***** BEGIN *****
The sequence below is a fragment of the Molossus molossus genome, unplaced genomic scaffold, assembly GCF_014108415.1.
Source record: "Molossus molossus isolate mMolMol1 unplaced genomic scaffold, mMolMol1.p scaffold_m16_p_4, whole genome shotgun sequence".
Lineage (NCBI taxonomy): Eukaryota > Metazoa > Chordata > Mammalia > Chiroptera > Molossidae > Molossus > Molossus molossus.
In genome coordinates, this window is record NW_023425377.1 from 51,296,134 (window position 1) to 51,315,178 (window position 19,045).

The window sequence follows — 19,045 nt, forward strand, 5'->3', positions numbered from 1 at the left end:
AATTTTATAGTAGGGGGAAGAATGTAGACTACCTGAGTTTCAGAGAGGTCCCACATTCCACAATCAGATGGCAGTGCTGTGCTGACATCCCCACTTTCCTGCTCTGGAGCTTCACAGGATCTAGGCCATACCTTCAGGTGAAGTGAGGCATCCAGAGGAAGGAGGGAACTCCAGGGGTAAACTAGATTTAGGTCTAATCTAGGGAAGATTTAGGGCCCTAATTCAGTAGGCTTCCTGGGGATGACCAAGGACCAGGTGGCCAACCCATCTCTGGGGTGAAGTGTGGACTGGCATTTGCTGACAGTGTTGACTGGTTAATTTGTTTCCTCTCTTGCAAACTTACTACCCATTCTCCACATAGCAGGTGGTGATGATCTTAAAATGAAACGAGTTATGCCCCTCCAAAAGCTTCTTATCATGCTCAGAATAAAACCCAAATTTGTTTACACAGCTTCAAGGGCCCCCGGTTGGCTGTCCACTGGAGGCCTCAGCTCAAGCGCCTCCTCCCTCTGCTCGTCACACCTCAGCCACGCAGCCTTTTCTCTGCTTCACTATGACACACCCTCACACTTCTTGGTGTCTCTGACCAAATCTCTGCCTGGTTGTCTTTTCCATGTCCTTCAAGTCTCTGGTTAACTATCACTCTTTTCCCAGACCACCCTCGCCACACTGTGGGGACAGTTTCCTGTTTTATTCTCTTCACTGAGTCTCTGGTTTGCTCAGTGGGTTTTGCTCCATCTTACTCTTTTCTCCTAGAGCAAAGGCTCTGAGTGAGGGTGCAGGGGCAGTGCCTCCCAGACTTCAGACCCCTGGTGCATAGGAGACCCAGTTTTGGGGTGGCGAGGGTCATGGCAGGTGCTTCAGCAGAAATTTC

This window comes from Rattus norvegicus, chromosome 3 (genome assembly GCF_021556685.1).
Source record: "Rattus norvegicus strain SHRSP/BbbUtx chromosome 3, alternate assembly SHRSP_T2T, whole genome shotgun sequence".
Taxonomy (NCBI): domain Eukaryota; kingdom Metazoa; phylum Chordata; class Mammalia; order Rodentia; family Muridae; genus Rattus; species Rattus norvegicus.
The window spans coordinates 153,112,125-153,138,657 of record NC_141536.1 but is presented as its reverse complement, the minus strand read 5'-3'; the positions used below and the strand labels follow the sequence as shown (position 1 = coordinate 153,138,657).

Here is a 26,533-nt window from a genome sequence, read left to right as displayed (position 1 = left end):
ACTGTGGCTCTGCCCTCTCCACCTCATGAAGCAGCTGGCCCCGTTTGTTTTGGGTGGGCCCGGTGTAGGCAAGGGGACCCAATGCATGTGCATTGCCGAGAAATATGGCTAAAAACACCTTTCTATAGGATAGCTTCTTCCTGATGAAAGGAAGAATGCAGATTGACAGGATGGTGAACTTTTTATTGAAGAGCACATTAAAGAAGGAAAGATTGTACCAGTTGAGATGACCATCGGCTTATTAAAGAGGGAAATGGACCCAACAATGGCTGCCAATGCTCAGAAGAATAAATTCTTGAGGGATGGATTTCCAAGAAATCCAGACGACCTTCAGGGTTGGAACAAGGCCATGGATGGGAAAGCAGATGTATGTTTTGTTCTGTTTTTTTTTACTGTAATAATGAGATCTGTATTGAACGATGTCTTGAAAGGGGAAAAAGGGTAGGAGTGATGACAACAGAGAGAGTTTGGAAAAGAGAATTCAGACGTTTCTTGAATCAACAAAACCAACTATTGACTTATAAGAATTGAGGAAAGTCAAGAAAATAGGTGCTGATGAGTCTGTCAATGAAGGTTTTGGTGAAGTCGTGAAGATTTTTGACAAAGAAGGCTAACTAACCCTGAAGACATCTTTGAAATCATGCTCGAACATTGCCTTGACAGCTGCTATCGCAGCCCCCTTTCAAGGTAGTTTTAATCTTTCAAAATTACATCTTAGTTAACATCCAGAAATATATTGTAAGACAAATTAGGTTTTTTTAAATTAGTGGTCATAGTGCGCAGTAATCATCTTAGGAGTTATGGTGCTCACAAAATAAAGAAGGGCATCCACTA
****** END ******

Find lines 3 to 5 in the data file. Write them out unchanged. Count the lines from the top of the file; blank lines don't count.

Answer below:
Lineage (NCBI taxonomy): Eukaryota > Metazoa > Chordata > Mammalia > Chiroptera > Molossidae > Molossus > Molossus molossus.
In genome coordinates, this window is record NW_023425377.1 from 51,296,134 (window position 1) to 51,315,178 (window position 19,045).

The window sequence follows — 19,045 nt, forward strand, 5'->3', positions numbered from 1 at the left end: